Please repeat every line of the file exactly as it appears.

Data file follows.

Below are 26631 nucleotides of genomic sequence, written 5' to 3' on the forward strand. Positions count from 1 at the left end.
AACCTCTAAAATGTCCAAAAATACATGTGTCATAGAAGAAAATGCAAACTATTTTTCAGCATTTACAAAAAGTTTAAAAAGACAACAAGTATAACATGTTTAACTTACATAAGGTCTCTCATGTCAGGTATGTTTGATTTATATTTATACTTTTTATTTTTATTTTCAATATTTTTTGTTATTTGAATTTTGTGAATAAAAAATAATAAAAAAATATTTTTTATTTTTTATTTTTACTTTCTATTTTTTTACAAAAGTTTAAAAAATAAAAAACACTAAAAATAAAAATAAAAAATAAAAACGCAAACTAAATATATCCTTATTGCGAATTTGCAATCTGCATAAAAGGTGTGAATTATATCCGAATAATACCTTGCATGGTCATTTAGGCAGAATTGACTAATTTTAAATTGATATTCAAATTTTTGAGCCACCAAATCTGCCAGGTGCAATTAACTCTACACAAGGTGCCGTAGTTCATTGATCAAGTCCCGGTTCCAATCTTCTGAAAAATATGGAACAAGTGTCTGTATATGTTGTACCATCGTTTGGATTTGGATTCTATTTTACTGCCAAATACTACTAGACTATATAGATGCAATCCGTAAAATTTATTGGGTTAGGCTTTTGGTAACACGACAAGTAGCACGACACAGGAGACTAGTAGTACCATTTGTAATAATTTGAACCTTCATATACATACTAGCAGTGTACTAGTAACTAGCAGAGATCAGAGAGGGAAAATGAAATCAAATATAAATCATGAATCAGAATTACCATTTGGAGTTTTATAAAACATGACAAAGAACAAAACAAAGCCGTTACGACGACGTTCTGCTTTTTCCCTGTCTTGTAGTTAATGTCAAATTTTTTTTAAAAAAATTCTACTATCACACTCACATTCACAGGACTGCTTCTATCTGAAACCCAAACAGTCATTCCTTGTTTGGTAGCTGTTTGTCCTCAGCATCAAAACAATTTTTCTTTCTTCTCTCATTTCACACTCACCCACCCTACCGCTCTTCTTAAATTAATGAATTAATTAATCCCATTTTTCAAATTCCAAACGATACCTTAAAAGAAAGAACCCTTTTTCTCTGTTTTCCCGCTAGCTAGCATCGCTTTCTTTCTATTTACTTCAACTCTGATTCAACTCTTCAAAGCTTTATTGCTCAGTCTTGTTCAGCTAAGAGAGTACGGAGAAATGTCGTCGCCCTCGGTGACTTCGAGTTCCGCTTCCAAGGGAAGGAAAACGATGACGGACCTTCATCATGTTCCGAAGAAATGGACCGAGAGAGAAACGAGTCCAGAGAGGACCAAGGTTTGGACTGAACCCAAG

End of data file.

Below are 26631 nucleotides of genomic sequence, written 5' to 3' on the forward strand. Positions count from 1 at the left end.
AACCTCTAAAATGTCCAAAAATACATGTGTCATAGAAGAAAATGCAAACTATTTTTCAGCATTTACAAAAAGTTTAAAAAGACAACAAGTATAACATGTTTAACTTACATAAGGTCTCTCATGTCAGGTATGTTTGATTTATATTTATACTTTTTATTTTTATTTTCAATATTTTTTGTTATTTGAATTTTGTGAATAAAAAATAATAAAAAAATATTTTTTATTTTTTATTTTTACTTTCTATTTTTTTACAAAAGTTTAAAAAATAAAAAACACTAAAAATAAAAATAAAAAATAAAAACGCAAACTAAATATATCCTTATTGCGAATTTGCAATCTGCATAAAAGGTGTGAATTATATCCGAATAATACCTTGCATGGTCATTTAGGCAGAATTGACTAATTTTAAATTGATATTCAAATTTTTGAGCCACCAAATCTGCCAGGTGCAATTAACTCTACACAAGGTGCCGTAGTTCATTGATCAAGTCCCGGTTCCAATCTTCTGAAAAATATGGAACAAGTGTCTGTATATGTTGTACCATCGTTTGGATTTGGATTCTATTTTACTGCCAAATACTACTAGACTATATAGATGCAATCCGTAAAATTTATTGGGTTAGGCTTTTGGTAACACGACAAGTAGCACGACACAGGAGACTAGTAGTACCATTTGTAATAATTTGAACCTTCATATACATACTAGCAGTGTACTAGTAACTAGCAGAGATCAGAGAGGGAAAATGAAATCAAATATAAATCATGAATCAGAATTACCATTTGGAGTTTTATAAAACATGACAAAGAACAAAACAAAGCCGTTACGACGACGTTCTGCTTTTTCCCTGTCTTGTAGTTAATGTCAAATTTTTTTTAAAAAAATTCTACTATCACACTCACATTCACAGGACTGCTTCTATCTGAAACCCAAACAGTCATTCCTTGTTTGGTAGCTGTTTGTCCTCAGCATCAAAACAATTTTTCTTTCTTCTCTCATTTCACACTCACCCACCCTACCGCTCTTCTTAAATTAATGAATTAATTAATCCCATTTTTCAAATTCCAAACGATACCTTAAAAGAAAGAACCCTTTTTCTCTGTTTTCCCGCTAGCTAGCATCGCTTTCTTTCTATTTACTTCAACTCTGATTCAACTCTTCAAAGCTTTATTGCTCAGTCTTGTTCAGCTAAGAGAGTACGGAGAAATGTCGTCGCCCTCGGTGACTTCGAGTTCCGCTTCCAAGGGAAGGAAAACGATGACGGACCTTCATCATGTTCCGAAGAAATGGACCGAGAGAGAAACGAGTCCAGAGAGGACCAAGGTTTGGACTGAACCCAAG